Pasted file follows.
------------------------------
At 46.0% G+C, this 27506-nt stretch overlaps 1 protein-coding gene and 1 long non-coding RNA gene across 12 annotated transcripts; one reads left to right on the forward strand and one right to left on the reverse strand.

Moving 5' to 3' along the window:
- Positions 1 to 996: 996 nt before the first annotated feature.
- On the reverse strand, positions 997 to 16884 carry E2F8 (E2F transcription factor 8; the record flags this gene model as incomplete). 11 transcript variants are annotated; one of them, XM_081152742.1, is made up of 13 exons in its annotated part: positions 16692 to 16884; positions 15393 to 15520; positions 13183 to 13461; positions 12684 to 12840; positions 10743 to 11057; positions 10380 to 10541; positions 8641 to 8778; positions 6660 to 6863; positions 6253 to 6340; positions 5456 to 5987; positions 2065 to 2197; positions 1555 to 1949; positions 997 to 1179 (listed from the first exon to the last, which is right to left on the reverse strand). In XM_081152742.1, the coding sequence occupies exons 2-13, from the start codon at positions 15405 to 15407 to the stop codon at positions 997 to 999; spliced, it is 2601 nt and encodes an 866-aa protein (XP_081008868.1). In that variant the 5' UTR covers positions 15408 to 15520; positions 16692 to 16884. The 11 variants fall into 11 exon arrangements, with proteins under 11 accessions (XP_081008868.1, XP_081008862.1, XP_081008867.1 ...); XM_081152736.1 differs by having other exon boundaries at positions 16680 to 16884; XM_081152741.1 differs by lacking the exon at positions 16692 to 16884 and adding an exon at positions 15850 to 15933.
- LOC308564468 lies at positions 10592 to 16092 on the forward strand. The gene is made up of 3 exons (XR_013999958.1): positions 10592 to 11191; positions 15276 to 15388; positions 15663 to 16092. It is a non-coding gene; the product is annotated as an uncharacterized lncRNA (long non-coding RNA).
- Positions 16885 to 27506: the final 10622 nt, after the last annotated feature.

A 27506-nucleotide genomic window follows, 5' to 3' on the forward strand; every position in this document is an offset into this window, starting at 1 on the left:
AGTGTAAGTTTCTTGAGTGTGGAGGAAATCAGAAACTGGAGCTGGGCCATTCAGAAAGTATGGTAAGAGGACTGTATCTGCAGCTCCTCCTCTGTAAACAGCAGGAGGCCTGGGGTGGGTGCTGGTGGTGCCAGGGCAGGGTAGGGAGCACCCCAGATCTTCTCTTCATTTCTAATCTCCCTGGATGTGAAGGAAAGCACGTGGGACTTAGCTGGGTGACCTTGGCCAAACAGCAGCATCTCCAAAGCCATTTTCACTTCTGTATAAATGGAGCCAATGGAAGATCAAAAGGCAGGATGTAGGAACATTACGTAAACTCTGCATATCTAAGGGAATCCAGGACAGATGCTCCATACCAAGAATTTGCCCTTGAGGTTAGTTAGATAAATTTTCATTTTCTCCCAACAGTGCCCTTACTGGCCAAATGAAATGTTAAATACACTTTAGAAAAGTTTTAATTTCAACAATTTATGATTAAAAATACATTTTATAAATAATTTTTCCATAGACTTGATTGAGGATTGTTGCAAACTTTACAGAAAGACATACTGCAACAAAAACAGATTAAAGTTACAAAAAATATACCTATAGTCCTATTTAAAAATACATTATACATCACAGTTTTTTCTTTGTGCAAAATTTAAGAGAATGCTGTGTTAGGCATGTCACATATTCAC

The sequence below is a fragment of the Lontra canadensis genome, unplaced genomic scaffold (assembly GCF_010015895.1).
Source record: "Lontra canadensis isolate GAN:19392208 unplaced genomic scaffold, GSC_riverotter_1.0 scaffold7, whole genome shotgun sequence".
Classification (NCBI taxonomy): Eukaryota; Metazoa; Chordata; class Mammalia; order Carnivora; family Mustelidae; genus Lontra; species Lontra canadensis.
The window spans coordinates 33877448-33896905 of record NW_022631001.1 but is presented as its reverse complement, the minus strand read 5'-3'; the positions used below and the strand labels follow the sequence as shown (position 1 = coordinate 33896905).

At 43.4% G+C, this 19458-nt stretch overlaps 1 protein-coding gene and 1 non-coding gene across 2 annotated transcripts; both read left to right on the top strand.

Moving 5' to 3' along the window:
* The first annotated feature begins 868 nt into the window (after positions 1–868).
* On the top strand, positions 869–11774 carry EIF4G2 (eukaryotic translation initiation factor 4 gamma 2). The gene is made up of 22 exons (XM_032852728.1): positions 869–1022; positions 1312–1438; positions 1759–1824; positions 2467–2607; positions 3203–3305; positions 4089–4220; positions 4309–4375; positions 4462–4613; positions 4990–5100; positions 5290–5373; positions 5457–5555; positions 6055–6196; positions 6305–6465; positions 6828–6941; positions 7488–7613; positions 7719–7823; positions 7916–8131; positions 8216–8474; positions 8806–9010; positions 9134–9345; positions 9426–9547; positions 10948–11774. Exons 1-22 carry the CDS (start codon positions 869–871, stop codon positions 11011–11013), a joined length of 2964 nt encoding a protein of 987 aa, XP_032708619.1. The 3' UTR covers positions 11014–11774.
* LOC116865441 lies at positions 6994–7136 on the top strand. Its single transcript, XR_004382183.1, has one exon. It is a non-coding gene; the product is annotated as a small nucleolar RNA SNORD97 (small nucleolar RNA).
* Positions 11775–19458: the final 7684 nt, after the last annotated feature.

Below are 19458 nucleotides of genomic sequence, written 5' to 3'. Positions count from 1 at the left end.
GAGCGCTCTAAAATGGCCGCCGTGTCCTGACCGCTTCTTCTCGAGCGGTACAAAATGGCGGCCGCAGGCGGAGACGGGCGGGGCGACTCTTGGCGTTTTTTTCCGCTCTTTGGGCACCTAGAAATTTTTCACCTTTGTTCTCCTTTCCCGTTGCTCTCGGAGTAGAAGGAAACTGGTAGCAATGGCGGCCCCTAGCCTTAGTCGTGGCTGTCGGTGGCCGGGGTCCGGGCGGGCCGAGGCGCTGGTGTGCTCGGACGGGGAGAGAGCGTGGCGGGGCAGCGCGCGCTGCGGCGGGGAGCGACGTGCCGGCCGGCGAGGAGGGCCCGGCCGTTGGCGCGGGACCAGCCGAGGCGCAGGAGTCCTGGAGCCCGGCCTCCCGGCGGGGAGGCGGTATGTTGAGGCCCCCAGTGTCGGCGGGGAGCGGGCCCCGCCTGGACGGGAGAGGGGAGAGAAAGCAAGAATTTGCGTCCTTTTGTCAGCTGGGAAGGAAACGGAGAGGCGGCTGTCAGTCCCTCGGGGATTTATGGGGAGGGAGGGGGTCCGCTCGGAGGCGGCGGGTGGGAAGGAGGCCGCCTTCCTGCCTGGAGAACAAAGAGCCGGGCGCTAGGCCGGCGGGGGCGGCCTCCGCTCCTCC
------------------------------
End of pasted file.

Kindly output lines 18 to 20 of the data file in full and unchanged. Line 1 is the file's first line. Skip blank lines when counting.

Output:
* Positions 11775–19458: the final 7684 nt, after the last annotated feature.

Below are 19458 nucleotides of genomic sequence, written 5' to 3'. Positions count from 1 at the left end.
GAGCGCTCTAAAATGGCCGCCGTGTCCTGACCGCTTCTTCTCGAGCGGTACAAAATGGCGGCCGCAGGCGGAGACGGGCGGGGCGACTCTTGGCGTTTTTTTCCGCTCTTTGGGCACCTAGAAATTTTTCACCTTTGTTCTCCTTTCCCGTTGCTCTCGGAGTAGAAGGAAACTGGTAGCAATGGCGGCCCCTAGCCTTAGTCGTGGCTGTCGGTGGCCGGGGTCCGGGCGGGCCGAGGCGCTGGTGTGCTCGGACGGGGAGAGAGCGTGGCGGGGCAGCGCGCGCTGCGGCGGGGAGCGACGTGCCGGCCGGCGAGGAGGGCCCGGCCGTTGGCGCGGGACCAGCCGAGGCGCAGGAGTCCTGGAGCCCGGCCTCCCGGCGGGGAGGCGGTATGTTGAGGCCCCCAGTGTCGGCGGGGAGCGGGCCCCGCCTGGACGGGAGAGGGGAGAGAAAGCAAGAATTTGCGTCCTTTTGTCAGCTGGGAAGGAAACGGAGAGGCGGCTGTCAGTCCCTCGGGGATTTATGGGGAGGGAGGGGGTCCGCTCGGAGGCGGCGGGTGGGAAGGAGGCCGCCTTCCTGCCTGGAGAACAAAGAGCCGGGCGCTAGGCCGGCGGGGGCGGCCTCCGCTCCTCC